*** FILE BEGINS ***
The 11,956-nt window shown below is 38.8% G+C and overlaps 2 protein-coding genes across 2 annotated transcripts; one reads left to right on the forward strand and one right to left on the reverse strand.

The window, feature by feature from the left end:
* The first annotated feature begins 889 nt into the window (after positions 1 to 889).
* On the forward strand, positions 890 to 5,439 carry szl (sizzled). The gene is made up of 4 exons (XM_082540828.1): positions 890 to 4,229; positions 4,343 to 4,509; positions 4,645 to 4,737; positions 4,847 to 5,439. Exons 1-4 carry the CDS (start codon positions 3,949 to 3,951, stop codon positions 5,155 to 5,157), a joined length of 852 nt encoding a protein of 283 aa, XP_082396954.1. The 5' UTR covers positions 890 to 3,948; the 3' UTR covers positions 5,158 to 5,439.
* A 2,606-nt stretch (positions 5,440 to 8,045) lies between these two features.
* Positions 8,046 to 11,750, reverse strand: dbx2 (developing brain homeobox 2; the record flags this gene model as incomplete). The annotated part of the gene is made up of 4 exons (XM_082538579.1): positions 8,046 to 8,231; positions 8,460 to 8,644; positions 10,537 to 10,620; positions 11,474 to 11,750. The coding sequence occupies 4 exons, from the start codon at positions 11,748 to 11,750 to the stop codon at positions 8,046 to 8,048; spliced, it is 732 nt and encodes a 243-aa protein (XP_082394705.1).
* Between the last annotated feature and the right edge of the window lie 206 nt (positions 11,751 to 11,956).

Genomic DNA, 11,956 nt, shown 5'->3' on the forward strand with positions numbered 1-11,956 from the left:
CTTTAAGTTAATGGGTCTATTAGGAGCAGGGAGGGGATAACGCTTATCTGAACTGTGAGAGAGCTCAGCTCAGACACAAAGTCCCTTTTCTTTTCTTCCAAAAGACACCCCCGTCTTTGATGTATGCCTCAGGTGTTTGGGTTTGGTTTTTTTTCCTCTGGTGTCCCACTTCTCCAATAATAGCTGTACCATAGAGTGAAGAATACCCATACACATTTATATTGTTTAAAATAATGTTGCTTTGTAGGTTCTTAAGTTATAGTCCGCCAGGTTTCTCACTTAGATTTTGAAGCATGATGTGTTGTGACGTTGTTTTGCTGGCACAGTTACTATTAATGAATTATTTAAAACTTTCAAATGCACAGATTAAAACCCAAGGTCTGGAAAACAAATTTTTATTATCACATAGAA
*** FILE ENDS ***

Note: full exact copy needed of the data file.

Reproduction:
The 11,956-nt window shown below is 38.8% G+C and overlaps 2 protein-coding genes across 2 annotated transcripts; one reads left to right on the forward strand and one right to left on the reverse strand.

The window, feature by feature from the left end:
* The first annotated feature begins 889 nt into the window (after positions 1 to 889).
* On the forward strand, positions 890 to 5,439 carry szl (sizzled). The gene is made up of 4 exons (XM_082540828.1): positions 890 to 4,229; positions 4,343 to 4,509; positions 4,645 to 4,737; positions 4,847 to 5,439. Exons 1-4 carry the CDS (start codon positions 3,949 to 3,951, stop codon positions 5,155 to 5,157), a joined length of 852 nt encoding a protein of 283 aa, XP_082396954.1. The 5' UTR covers positions 890 to 3,948; the 3' UTR covers positions 5,158 to 5,439.
* A 2,606-nt stretch (positions 5,440 to 8,045) lies between these two features.
* Positions 8,046 to 11,750, reverse strand: dbx2 (developing brain homeobox 2; the record flags this gene model as incomplete). The annotated part of the gene is made up of 4 exons (XM_082538579.1): positions 8,046 to 8,231; positions 8,460 to 8,644; positions 10,537 to 10,620; positions 11,474 to 11,750. The coding sequence occupies 4 exons, from the start codon at positions 11,748 to 11,750 to the stop codon at positions 8,046 to 8,048; spliced, it is 732 nt and encodes a 243-aa protein (XP_082394705.1).
* Between the last annotated feature and the right edge of the window lie 206 nt (positions 11,751 to 11,956).

Genomic DNA, 11,956 nt, shown 5'->3' on the forward strand with positions numbered 1-11,956 from the left:
CTTTAAGTTAATGGGTCTATTAGGAGCAGGGAGGGGATAACGCTTATCTGAACTGTGAGAGAGCTCAGCTCAGACACAAAGTCCCTTTTCTTTTCTTCCAAAAGACACCCCCGTCTTTGATGTATGCCTCAGGTGTTTGGGTTTGGTTTTTTTTCCTCTGGTGTCCCACTTCTCCAATAATAGCTGTACCATAGAGTGAAGAATACCCATACACATTTATATTGTTTAAAATAATGTTGCTTTGTAGGTTCTTAAGTTATAGTCCGCCAGGTTTCTCACTTAGATTTTGAAGCATGATGTGTTGTGACGTTGTTTTGCTGGCACAGTTACTATTAATGAATTATTTAAAACTTTCAAATGCACAGATTAAAACCCAAGGTCTGGAAAACAAATTTTTATTATCACATAGAA